"I was bedridden for months until I was able to go to Manila in September to condition myself for the bar.
"Nanghiram pa si mama ng ambulance.
"I settled on self-review because I cannot attend review classes.
"I only managed to take 2 mock-bar exams.
"During those 4 Sundays of examination, I was filled with extreme emotions: of fear, despair, apprehension looking at my situation going to and from the exam venue.
"But I did not falter. I told myself, 'Ngayon pa na nasa harap ko na ang pag-asa, ngayon pa ba ako panghihinaan ng loob.'"
Toward the end of her post, Dianne thanked everyone who joined her in this journey.
She also dedicated her latest milestone to her parents.
"Thanks to my mother (na naubusan ng leave credits) who was there for the whole duration of my exams.
"I was all along carried by my passion to fulfill my dreams.
"It was my family whom I was thinking and how I could be the salt that would give a palatable taste of life for each of them.
"Kung babalikan ko yung hirap na pinagdaanan ko, I would say hindi ko yun kakayanin, pero natutuwa ako na kinaya ko yun despite the financial and physical contraints na pinakamalaking dagan sa akin upang makalagpas nang mabilis at maayos sa laban na yun.
"My heart cannot contain all the gratefulness I have right now for all the people behind this feat: To my Dad (now at rest in His abode), thank you for molding me to be the tough woman that I am today. Pinapangako ko na ipaglalaban ko ang pamilya na naiwan mo (Yes, Atty. Sison, ipaglalaban ko).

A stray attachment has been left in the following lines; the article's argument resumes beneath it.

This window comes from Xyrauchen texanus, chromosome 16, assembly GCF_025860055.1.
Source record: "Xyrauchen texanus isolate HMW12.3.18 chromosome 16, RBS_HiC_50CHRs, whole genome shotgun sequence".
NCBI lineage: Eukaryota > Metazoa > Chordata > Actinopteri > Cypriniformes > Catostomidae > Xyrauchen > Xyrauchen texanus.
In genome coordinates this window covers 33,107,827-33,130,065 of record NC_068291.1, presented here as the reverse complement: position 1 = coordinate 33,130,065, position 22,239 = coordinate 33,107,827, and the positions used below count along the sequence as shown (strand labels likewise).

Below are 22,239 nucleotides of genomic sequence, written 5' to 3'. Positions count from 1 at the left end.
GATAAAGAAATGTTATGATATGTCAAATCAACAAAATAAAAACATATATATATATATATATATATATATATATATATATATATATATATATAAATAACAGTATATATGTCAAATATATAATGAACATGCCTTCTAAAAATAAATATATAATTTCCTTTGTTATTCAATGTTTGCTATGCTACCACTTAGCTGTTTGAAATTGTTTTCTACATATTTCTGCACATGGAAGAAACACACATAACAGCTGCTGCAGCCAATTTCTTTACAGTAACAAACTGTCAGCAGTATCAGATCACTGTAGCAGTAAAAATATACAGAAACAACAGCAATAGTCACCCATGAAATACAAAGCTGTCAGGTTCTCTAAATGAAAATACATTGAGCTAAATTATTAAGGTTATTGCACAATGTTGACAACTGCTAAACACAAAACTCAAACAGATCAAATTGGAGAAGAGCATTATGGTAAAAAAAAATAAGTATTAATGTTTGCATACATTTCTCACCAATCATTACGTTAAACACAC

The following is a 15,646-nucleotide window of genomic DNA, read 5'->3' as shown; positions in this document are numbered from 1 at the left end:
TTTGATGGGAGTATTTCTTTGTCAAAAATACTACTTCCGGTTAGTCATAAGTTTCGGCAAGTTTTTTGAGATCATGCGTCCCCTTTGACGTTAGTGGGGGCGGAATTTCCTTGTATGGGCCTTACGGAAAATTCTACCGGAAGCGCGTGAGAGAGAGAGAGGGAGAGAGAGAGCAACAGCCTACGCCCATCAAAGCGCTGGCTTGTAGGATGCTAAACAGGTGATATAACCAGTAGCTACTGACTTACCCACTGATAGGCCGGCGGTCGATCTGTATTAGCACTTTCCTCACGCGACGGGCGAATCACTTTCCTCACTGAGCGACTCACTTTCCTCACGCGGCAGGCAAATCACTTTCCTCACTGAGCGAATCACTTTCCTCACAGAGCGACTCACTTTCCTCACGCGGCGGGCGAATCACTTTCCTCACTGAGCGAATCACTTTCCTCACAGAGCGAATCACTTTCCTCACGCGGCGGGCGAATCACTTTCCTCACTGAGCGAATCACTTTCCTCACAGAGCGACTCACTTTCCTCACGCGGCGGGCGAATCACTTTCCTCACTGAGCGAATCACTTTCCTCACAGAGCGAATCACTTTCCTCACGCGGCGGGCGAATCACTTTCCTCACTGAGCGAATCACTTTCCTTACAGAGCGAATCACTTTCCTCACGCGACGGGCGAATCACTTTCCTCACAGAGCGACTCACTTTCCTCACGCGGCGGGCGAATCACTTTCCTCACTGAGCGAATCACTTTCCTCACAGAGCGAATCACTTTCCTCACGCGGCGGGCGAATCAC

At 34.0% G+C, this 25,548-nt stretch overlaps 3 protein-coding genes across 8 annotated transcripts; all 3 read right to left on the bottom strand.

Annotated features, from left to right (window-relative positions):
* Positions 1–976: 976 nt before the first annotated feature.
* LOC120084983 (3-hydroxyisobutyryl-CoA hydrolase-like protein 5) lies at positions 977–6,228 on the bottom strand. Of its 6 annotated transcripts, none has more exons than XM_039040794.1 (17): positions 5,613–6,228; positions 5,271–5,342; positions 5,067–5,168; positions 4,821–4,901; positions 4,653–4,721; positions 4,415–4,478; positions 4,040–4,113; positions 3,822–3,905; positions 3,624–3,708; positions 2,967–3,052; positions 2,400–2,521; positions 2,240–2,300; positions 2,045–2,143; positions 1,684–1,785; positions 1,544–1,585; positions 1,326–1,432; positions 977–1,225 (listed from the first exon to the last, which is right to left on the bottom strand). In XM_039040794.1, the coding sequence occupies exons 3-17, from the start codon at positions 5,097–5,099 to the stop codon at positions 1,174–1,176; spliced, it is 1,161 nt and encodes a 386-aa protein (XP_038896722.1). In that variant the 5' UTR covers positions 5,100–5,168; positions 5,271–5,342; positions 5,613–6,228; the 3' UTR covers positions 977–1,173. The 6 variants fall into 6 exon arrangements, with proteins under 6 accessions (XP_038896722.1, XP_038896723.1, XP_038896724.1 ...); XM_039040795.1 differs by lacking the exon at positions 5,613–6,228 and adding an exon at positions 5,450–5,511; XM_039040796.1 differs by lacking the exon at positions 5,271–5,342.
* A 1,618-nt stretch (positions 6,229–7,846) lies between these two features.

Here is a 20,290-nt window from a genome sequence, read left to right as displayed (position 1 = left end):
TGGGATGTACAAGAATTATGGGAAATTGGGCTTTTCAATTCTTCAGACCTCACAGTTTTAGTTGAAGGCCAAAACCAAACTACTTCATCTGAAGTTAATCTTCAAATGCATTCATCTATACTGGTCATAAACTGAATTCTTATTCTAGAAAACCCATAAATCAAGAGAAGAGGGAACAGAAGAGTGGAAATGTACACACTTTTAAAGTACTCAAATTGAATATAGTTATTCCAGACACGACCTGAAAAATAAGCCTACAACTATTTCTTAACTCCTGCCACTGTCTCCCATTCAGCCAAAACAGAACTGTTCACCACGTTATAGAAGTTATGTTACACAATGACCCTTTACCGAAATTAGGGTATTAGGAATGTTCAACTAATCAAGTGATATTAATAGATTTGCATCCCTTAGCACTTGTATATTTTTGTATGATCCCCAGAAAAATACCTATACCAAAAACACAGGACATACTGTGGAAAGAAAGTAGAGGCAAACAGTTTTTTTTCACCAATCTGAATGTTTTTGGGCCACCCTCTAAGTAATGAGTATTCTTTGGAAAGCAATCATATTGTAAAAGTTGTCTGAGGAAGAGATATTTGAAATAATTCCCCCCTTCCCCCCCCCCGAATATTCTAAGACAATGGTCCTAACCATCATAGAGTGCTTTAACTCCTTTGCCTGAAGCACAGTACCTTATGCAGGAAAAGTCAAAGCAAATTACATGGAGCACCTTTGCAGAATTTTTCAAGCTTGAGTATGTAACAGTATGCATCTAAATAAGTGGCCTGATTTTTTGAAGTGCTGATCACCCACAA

"To my Mama Dayang, you know how much I love you kahit napapasakit ko ang kalooban mo sa pagiging matigas ko.
"To my siblings, Manong Bondol (and Manang Ivy), Manong Don, Manang Daryl (and Manong Albert), and Seigrid (and Arnel), I will always be here for you wherever life takes me.
"Thank you for bearing with me despite my unusual ways of showing my love for you.
"To my Mama Baket, Tatay Leoncio (+) and Ama Lobino (+), you were always in my heart all throughout my fight.
"To my aunts , uncles, cousins, in-laws, and relatives who believed in me and cheered for me to go ahead and finish the race, my sincerest acknowledgment of the love you gave me."
Dianne also expressed her gratitude to her husband Acyate Pugao for his staunch support, and mostly for staying strong for both of them during the tough times.
Dianne and Acyate got married last February.
She wrote, "Most especially, I would like to thank my dearest Acyate.
"You see my name now with a connecting dash.
"That is because in February, I married my man whom I believed would take me as I am.
"Love daw nia ako kahit maging 5 layers ang bilbil ko (na alam ko namang cheret lang).
"He is in the middle of the seas right now.
"Baby, I love you so much and I always pray for your safety so you could come home to me the soonest."
Dianne also did not forget to thank God for all the blessings she received.
"Above all, I give back all the glory and honor to the One Above, for without Him, I wouldn’t be here where I am today."